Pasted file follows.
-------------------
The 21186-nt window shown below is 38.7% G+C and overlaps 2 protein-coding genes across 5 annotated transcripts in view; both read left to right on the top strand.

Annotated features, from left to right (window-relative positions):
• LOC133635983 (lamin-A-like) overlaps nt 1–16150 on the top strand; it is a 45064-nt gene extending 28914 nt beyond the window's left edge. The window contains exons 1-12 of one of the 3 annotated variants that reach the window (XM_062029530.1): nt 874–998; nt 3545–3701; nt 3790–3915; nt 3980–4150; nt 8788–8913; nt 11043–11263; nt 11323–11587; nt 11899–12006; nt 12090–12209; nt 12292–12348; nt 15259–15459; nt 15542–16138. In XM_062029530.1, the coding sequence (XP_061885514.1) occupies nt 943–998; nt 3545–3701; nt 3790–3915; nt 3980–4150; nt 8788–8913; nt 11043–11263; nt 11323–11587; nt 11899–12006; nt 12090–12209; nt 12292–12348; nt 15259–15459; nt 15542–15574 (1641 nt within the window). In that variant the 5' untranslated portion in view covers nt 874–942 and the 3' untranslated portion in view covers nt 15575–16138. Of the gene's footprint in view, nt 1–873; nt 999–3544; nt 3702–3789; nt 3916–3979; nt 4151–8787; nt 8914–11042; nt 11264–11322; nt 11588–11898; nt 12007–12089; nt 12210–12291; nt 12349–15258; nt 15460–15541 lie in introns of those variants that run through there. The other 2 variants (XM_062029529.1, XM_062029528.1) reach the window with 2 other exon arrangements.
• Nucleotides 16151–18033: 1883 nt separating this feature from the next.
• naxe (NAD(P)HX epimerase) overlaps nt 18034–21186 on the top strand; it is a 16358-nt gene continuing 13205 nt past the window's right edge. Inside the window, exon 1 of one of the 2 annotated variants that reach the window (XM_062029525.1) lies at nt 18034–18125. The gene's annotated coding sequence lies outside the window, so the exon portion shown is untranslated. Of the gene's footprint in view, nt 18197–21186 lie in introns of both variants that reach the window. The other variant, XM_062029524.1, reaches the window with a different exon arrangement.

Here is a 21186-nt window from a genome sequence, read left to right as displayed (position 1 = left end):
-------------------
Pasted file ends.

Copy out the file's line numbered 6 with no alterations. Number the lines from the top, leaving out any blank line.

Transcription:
Here is a 21186-nt window from a genome sequence, read left to right as displayed (position 1 = left end):